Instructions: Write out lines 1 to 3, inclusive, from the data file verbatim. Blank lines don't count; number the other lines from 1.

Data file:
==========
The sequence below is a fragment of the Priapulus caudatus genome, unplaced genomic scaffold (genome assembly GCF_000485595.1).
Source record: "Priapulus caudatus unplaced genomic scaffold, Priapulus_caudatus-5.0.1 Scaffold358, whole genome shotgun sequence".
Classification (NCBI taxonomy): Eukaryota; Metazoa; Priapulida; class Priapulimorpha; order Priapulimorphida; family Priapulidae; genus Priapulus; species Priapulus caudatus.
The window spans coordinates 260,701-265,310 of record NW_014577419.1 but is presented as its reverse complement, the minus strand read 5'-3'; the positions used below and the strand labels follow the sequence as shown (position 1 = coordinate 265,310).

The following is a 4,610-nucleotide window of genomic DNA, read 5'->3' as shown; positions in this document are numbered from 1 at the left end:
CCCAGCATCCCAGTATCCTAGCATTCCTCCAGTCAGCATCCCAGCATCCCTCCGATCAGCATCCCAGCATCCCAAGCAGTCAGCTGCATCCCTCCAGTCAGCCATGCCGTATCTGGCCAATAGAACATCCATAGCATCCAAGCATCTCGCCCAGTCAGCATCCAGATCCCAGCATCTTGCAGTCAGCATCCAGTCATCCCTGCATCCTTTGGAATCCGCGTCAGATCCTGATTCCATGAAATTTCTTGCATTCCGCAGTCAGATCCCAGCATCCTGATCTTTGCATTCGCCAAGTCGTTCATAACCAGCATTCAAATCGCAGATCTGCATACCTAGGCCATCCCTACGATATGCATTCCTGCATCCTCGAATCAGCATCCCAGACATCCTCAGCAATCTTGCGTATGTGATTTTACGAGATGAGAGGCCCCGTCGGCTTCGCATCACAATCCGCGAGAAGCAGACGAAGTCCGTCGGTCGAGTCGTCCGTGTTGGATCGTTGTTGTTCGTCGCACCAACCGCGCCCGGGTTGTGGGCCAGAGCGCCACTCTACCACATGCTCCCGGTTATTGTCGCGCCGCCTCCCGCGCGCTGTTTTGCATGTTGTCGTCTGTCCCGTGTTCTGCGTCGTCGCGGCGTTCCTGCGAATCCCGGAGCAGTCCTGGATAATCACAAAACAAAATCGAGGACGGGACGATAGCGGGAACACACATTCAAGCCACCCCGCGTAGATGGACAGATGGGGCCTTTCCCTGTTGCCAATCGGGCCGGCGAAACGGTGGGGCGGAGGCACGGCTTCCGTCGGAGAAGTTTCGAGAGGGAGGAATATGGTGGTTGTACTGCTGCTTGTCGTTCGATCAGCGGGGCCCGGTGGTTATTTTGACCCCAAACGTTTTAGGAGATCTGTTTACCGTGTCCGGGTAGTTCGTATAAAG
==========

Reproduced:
The sequence below is a fragment of the Priapulus caudatus genome, unplaced genomic scaffold (genome assembly GCF_000485595.1).
Source record: "Priapulus caudatus unplaced genomic scaffold, Priapulus_caudatus-5.0.1 Scaffold358, whole genome shotgun sequence".
Classification (NCBI taxonomy): Eukaryota; Metazoa; Priapulida; class Priapulimorpha; order Priapulimorphida; family Priapulidae; genus Priapulus; species Priapulus caudatus.